Shopping Center Business

JUL 2018

Shopping Center Business is the leading monthly business magazine for the retail real estate industry.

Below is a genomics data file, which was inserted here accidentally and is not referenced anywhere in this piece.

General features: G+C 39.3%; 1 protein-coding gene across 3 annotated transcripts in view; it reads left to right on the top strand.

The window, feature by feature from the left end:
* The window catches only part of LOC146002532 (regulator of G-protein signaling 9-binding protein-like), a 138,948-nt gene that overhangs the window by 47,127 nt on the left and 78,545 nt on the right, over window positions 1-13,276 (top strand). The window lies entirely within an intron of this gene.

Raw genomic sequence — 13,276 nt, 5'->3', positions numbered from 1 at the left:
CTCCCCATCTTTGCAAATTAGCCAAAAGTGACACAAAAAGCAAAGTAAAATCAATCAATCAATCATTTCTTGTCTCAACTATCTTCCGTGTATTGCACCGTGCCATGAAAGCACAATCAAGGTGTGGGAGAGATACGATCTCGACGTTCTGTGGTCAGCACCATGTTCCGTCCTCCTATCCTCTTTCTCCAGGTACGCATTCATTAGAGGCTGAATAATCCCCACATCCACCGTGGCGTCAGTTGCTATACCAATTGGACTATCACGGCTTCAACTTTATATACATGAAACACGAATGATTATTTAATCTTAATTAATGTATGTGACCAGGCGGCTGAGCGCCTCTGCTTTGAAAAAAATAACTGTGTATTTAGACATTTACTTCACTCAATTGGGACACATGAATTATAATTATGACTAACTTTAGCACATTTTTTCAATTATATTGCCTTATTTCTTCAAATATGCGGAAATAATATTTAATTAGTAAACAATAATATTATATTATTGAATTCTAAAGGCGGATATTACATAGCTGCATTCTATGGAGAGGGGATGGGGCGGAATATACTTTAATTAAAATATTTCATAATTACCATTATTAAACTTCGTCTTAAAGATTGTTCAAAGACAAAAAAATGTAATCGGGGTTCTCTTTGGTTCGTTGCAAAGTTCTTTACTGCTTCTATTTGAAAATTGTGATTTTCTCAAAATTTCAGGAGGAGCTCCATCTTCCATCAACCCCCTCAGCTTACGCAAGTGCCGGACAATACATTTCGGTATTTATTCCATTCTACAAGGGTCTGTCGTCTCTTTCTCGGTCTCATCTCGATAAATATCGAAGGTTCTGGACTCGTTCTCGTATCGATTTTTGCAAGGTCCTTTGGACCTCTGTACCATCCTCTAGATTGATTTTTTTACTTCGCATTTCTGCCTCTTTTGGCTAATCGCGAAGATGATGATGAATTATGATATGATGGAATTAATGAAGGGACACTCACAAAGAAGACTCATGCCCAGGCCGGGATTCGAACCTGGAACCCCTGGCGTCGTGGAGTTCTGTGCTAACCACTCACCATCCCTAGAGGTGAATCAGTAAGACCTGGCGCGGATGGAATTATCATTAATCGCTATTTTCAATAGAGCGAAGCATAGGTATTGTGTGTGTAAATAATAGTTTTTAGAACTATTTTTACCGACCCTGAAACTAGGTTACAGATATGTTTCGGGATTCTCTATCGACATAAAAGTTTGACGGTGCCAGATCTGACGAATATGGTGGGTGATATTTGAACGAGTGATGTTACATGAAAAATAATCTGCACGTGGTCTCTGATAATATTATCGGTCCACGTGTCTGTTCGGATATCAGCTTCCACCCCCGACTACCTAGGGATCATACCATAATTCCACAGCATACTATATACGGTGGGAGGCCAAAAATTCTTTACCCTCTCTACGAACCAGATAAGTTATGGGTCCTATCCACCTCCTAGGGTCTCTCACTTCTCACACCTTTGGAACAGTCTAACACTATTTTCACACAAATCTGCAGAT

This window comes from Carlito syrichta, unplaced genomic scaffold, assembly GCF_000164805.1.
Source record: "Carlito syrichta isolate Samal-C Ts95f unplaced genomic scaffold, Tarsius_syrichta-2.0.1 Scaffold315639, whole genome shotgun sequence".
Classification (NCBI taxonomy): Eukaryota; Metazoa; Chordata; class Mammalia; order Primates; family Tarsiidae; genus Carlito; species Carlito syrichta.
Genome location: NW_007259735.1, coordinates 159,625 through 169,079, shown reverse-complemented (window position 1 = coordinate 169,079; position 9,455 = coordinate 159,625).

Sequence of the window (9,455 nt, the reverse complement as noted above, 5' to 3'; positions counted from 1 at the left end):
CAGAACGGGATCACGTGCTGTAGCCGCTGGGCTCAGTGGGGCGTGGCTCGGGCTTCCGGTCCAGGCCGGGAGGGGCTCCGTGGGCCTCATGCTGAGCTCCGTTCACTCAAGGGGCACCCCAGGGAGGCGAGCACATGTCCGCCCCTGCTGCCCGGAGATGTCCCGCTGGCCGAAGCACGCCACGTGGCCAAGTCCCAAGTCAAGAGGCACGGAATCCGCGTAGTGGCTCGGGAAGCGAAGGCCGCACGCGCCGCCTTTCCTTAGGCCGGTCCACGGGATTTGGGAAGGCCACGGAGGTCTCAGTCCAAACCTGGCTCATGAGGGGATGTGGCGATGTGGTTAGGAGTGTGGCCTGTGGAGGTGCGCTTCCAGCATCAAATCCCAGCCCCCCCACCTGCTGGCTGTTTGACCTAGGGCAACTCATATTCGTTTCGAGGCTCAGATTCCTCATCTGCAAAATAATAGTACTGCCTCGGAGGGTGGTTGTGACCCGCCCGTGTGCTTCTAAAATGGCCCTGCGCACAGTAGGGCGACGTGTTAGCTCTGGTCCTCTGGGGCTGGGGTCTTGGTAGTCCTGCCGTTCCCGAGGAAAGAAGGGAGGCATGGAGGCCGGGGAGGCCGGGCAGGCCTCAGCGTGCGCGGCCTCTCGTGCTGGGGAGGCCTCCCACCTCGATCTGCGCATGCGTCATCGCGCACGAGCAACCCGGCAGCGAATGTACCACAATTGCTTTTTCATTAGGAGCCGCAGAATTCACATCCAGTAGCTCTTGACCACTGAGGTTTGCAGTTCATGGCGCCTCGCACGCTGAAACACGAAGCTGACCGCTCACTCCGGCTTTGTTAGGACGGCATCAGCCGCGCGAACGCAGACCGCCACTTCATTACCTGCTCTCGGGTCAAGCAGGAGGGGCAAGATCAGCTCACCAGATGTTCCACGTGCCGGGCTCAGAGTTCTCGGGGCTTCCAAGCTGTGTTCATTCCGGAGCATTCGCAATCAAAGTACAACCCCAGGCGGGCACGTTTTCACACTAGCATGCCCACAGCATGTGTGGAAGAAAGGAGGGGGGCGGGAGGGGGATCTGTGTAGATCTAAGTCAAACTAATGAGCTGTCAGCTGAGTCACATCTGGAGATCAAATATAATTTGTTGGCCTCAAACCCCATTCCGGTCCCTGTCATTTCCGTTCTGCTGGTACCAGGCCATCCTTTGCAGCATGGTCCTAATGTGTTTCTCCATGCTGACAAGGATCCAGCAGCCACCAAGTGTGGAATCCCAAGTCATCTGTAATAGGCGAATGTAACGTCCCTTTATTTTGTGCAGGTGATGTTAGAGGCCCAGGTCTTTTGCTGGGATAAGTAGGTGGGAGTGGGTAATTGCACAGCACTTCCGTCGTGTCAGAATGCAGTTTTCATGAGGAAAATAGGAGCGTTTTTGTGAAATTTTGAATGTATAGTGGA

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ARCHITECTURE 34 • SHOPPING CENTER BUSINESS • July 2018 also matter—integrating infrastructure for community uses into retail. For example: free Wi-Fi. In this sense, private retailers are offering public community access. This could also mean opening inviting private spaces to the public, such as a roof garden terrace." Creating experience isn't just about adding new tenants, entertainment or an apartment building. "Experience solutions can be as com- plicated as adding new uses to a property or something as simple as providing hos- pitality level seating and environments," says Cooper Carry's Carusi. "When you do it right, adding uses to a project can add excitement because it mixes users who would not normally come together in a single-use property. But we still have to be careful to respect retail at the street level, making sure the retail environment stays cohesive and convenient. We're also adding hospitality-level furnishings and experiences to retail centers; features like upholstered seating in outdoor configu- rations, artful furnishings and interactive lighting." Many designers and architects SCB spoke with cited e-commerce as one of the drivers toward the flight to quality in built retail environments. With consum- ers able to buy goods at the touch of a button, the environment must now be the attraction, not the goods. "It used to be that retail environments had exclusivity on access," says Matt Billerbeck, senior vice peesident of Cal- lison RTKL (CRTKL). "If you wanted a certain department store, you had to go to the shopping mall to get it. They didn't ex- ist in any other environment except at the mall. Big national brands existed down- town and downtown only. Either in a mall environment or a boutique district. Now you can get that on your phone. You can bring that out to smaller sub-districts with- in cities and neighborhoods. What was a really easy formula in the past because you were the only game in town — that's just not even remotely true anymore. So you Callison RTKL is currently redesigning Ballston Common, an existing shopping center located in Arlington, Virginia, outside Washington, D.C. The property is being rebranded Ballston Quarter. The new design will remove portions of the mall's roof, creating an indoor/outdoor, mixed-use project. 3 1 0 . 8 2 6 . 2 1 0 0 J O R D A N D O W N S P L A Z A LO S A N G E L E S , C A P R I M E S T O R D E V E LO P M E N T I N C H U G H E S C E N T E R L A S V E G A S , N V E Q U I T Y O F F I C E T R A I L S AT S I LV E R D A L E S I LV E R D A L E , WA C E N T E R C A L P R O P E R T I E S M I X E D U S E O F F I C E & C O M M E R C I A L R E S I D E N T I A L E D U C AT I O N H E A LT H C A R E E N T E R TA I N M E N T P R O D U C T I O N FA C I L I T I E S w w w. n a d e l a r c . c o m T H E R I S E , H O L LY W O O D LO S A N G E L E S , C A C A LC O A S T D E V E LO P M E N T A F U T U R E O F C O N T I N U I N G E X C E L L E N C E Rendering courtesy of Callison RTKL

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